This is a story of woeful neglect and misplaced trust. It is a warning to new parents: be careful – be very careful – when choosing a babysitter. Because like the unfortunate Mrs Clutterbuck, you might come home to find your baby wandering on the road, in the path of oncoming traffic, without an adult in sight. Tonight’s bedtime story is Mog and the Baby, but a more apt title would be Mrs Clutterbuck and the Clusterfuck.
First, some background. This is the third book in the Mog series by Judith Kerr. When I was little I had Mog’s Christmas, and it was a favourite during the holiday season. Mog was depicted as quite the typical cat: grumpy, self-centred and always causing trouble. But the pictures were cute, and the story fun, and I loved Mog’s Christmas.
In Mog and the Baby, a young mother struggling to juggle the care of a baby and the running of a household wants a couple of hours to do some shopping. Is that so much to ask? So she leaves her baby with Mrs Thomas, presumably a neighbour, who owns a cat named Mog. Mrs Thomas has two kids, Debbie and Nicky, who have survived enough years to give Mrs Clutterbuck confidence in Mrs Thomas as a carer. But perhaps that was more luck than good management.
Truth be told, the warning signs are there when Mrs Clutterbuck drops the baby off. “We’re going to look after it while she goes shopping,” Mrs Thomas tells her son Nicky, who is skipping school with a cold. “It’s trying to say puss,” she says when the baby makes a noise towards Mog. Notice anything wrong with Mrs Thomas’ words?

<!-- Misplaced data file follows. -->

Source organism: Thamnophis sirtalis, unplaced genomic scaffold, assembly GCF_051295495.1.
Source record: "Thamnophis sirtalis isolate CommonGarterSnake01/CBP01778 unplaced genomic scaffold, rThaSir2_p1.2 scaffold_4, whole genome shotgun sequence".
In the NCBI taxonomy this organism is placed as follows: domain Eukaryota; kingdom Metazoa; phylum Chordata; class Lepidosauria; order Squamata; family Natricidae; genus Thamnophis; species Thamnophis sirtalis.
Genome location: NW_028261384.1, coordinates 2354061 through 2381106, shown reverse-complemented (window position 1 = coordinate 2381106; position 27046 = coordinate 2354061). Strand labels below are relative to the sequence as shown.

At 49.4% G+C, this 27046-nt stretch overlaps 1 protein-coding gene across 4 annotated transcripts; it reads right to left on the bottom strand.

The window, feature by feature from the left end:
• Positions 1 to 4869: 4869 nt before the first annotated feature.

She calls the baby “it”. Twice. In front of Mrs Clutterbuck. She doesn’t call it by name, doesn’t even say “he” or “she”. No, just “it”. Poor Mrs Clutterbuck, she does seem uncertain, taking her time to put on her coat and leave. “Will my baby be all right with your cat?” she asks. What she is really wondering is: “Will my baby be all right with you?”
And that would be a valid question. Let me run you through the events that follow. While Mrs Thomas and Nicky are doing the lunch dishes the baby, completely unsupervised, overturns Mog’s food bowl and starts eating the cat food. “Look what it’s done,” Nicky says when he realises. (It, again).
So then Mrs Thomas decides the easiest option is to lift the top off the pram, sit it on the floor and stick the baby in there, hoping it might sleep. Then she runs off to get Mog and puts the cat in its basket right next to the baby, like some sort of supervisor. Seriously lady, Mog is a cat. You’re the only human adult in this house. Take some responsibility.
But instead, she goes off to do other things (read a magazine? sink a glass or two of wine?) and the baby climbs out and pulls Mog’s tail. Mog cracks the shits and pushes open a window to escape, the baby follows, Mog runs across the road and the baby follows again. Still no sign of Mrs Thomas.
The baby finds itself in the path of an oncoming car being driven by Mr Thomas, with Mrs Clutterbuck as a passenger. Has she really just been shopping? Is there more to this than meets the eye? Is it possible Mrs Thomas was neglecting the baby out of jealousy? Anyway, whatever the case, Mog accidentally knocks the baby out of harm’s way and is the hero.
And then the crowning insult. While Mrs Clutterbuck clutches her baby in relief, young Nicky says: “It’s a silly baby. It shouldn’t have run into the road”. A classic case of victim-blaming.
“Mog saved it,” says Debbie. (It, again).
“She is a very brave cat,” says Nicky. (The cat gets called “she” but the baby is “it”. You can see where this family’s priorities lie).
The upshot is that Mog gets a reward, nobody questions what the hell Mrs Thomas was doing that she let a baby run out of her house and onto the road, and everyone lives happily ever after.
Except for Mrs Clutterbuck, who presumably goes home to have a nervous breakdown.